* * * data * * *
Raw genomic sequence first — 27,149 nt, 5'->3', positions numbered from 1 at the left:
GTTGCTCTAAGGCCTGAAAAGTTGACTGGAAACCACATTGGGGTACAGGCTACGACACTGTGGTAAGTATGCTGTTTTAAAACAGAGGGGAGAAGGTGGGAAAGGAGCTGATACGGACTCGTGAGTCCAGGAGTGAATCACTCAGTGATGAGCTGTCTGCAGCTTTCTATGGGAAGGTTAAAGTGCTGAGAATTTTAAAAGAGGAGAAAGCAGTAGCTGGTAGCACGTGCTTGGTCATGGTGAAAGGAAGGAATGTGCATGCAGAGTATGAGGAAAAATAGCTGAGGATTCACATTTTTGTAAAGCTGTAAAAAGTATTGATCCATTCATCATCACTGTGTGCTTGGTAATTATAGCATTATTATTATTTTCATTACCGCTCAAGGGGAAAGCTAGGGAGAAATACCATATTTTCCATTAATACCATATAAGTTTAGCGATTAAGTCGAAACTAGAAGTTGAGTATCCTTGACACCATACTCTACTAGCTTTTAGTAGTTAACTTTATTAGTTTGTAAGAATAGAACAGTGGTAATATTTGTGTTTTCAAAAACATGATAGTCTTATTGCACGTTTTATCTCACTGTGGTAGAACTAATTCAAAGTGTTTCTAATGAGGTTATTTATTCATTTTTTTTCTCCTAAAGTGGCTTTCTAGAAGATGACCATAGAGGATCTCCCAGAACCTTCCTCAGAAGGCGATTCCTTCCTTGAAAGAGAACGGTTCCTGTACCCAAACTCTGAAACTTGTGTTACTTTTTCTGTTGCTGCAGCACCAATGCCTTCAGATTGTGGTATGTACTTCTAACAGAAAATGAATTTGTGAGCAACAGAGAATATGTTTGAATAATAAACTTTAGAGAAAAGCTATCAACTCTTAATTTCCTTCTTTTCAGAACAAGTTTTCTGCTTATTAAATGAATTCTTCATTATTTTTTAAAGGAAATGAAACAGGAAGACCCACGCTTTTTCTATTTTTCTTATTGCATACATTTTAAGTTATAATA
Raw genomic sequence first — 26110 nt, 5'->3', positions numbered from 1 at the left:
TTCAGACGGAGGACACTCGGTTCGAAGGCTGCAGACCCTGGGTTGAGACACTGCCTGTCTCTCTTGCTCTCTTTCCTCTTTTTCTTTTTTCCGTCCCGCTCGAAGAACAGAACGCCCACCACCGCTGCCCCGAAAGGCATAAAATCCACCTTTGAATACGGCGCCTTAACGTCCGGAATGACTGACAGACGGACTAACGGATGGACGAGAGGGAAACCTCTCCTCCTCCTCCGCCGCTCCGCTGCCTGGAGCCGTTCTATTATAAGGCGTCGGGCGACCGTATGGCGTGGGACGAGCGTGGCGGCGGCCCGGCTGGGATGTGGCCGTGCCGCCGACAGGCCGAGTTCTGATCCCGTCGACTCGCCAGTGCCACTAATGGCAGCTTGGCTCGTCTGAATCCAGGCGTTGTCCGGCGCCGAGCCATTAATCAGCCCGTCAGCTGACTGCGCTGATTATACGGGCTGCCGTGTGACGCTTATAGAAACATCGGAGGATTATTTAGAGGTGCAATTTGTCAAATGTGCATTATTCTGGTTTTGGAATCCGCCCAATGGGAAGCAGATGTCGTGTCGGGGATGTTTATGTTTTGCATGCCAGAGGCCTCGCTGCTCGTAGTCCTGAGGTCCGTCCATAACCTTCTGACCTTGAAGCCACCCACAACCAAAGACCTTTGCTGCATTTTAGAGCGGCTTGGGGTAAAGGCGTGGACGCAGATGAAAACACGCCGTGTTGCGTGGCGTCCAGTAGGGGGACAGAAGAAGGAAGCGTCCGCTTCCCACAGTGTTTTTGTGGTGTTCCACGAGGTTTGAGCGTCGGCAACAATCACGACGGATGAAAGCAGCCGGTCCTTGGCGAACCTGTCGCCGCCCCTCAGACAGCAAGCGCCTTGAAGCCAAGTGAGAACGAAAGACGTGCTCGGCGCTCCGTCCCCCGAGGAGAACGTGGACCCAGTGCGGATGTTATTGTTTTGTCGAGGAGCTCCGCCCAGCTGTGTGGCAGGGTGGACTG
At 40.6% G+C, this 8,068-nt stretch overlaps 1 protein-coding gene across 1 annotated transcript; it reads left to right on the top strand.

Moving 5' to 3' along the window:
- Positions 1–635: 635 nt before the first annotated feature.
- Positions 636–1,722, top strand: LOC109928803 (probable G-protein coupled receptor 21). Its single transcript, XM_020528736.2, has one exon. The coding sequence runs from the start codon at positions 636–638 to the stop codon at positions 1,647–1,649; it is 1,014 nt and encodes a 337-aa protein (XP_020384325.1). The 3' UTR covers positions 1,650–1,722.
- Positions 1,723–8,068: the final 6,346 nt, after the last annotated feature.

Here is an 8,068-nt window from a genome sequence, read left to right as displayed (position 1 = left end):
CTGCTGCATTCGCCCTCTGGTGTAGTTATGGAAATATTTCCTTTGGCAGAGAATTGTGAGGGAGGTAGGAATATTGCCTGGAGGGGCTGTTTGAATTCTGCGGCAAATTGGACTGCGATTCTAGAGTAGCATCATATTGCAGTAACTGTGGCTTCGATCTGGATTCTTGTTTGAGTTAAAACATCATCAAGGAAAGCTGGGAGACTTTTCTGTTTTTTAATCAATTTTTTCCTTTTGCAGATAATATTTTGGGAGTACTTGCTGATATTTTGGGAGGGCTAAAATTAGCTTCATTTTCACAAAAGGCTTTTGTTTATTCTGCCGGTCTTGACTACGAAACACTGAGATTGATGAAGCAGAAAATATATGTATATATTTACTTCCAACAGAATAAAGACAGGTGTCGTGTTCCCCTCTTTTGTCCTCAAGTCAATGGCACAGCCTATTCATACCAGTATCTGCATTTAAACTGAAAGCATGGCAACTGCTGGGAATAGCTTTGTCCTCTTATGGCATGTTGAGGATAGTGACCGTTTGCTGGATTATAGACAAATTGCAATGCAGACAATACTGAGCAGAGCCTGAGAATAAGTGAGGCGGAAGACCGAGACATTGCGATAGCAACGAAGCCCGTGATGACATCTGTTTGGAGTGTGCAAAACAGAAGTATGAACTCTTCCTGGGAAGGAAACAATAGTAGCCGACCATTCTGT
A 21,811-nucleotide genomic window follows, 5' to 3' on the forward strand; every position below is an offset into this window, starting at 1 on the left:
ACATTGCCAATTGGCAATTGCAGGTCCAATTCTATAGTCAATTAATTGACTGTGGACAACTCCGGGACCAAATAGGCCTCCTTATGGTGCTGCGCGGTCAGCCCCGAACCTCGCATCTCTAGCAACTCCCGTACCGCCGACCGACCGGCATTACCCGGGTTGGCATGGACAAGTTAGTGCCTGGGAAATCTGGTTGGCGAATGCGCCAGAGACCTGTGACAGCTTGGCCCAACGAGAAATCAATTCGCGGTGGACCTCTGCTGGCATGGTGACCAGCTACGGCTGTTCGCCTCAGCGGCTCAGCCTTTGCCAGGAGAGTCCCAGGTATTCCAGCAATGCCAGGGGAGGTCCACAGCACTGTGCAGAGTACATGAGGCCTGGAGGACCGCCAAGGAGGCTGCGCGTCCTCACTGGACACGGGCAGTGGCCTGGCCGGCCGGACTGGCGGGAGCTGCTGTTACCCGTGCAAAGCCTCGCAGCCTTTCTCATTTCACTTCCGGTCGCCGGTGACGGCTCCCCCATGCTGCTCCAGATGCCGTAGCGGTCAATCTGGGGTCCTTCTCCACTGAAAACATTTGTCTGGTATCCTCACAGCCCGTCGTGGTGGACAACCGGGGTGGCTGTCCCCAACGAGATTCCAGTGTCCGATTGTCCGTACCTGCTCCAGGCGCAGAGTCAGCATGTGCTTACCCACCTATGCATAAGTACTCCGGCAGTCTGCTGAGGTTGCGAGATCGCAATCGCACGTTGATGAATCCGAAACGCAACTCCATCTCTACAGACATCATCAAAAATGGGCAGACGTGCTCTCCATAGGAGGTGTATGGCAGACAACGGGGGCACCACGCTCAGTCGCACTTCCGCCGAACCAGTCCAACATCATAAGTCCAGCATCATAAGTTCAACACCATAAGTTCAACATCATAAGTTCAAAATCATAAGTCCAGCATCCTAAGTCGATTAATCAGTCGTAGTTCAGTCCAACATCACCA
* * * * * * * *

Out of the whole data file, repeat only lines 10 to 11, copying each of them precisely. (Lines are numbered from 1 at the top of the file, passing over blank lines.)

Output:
Here is an 8,068-nt window from a genome sequence, read left to right as displayed (position 1 = left end):
CTGCTGCATTCGCCCTCTGGTGTAGTTATGGAAATATTTCCTTTGGCAGAGAATTGTGAGGGAGGTAGGAATATTGCCTGGAGGGGCTGTTTGAATTCTGCGGCAAATTGGACTGCGATTCTAGAGTAGCATCATATTGCAGTAACTGTGGCTTCGATCTGGATTCTTGTTTGAGTTAAAACATCATCAAGGAAAGCTGGGAGACTTTTCTGTTTTTTAATCAATTTTTTCCTTTTGCAGATAATATTTTGGGAGTACTTGCTGATATTTTGGGAGGGCTAAAATTAGCTTCATTTTCACAAAAGGCTTTTGTTTATTCTGCCGGTCTTGACTACGAAACACTGAGATTGATGAAGCAGAAAATATATGTATATATTTACTTCCAACAGAATAAAGACAGGTGTCGTGTTCCCCTCTTTTGTCCTCAAGTCAATGGCACAGCCTATTCATACCAGTATCTGCATTTAAACTGAAAGCATGGCAACTGCTGGGAATAGCTTTGTCCTCTTATGGCATGTTGAGGATAGTGACCGTTTGCTGGATTATAGACAAATTGCAATGCAGACAATACTGAGCAGAGCCTGAGAATAAGTGAGGCGGAAGACCGAGACATTGCGATAGCAACGAAGCCCGTGATGACATCTGTTTGGAGTGTGCAAAACAGAAGTATGAACTCTTCCTGGGAAGGAAACAATAGTAGCCGACCATTCTGT